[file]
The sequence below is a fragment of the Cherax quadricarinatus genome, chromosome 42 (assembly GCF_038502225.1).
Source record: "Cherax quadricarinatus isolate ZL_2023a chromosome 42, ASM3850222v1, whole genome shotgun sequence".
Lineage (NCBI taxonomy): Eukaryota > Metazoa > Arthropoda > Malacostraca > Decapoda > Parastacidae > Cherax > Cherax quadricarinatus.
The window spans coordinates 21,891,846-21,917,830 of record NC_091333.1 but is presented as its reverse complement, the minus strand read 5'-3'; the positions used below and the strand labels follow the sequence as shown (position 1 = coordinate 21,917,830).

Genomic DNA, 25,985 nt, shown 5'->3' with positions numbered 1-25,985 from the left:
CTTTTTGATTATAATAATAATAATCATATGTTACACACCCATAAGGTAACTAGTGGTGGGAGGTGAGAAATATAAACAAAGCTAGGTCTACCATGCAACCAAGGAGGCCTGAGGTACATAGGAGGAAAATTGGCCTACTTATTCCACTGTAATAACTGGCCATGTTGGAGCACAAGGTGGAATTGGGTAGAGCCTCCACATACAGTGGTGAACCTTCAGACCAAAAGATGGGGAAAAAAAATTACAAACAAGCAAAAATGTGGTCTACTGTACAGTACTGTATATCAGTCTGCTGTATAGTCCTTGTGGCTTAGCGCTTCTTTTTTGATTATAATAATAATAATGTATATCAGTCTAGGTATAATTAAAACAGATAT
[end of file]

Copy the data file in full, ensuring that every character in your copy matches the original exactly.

The sequence below is a fragment of the Cherax quadricarinatus genome, chromosome 42 (assembly GCF_038502225.1).
Source record: "Cherax quadricarinatus isolate ZL_2023a chromosome 42, ASM3850222v1, whole genome shotgun sequence".
Lineage (NCBI taxonomy): Eukaryota > Metazoa > Arthropoda > Malacostraca > Decapoda > Parastacidae > Cherax > Cherax quadricarinatus.
The window spans coordinates 21,891,846-21,917,830 of record NC_091333.1 but is presented as its reverse complement, the minus strand read 5'-3'; the positions used below and the strand labels follow the sequence as shown (position 1 = coordinate 21,917,830).

Genomic DNA, 25,985 nt, shown 5'->3' with positions numbered 1-25,985 from the left:
CTTTTTGATTATAATAATAATAATCATATGTTACACACCCATAAGGTAACTAGTGGTGGGAGGTGAGAAATATAAACAAAGCTAGGTCTACCATGCAACCAAGGAGGCCTGAGGTACATAGGAGGAAAATTGGCCTACTTATTCCACTGTAATAACTGGCCATGTTGGAGCACAAGGTGGAATTGGGTAGAGCCTCCACATACAGTGGTGAACCTTCAGACCAAAAGATGGGGAAAAAAAATTACAAACAAGCAAAAATGTGGTCTACTGTACAGTACTGTATATCAGTCTGCTGTATAGTCCTTGTGGCTTAGCGCTTCTTTTTTGATTATAATAATAATAATGTATATCAGTCTAGGTATAATTAAAACAGATAT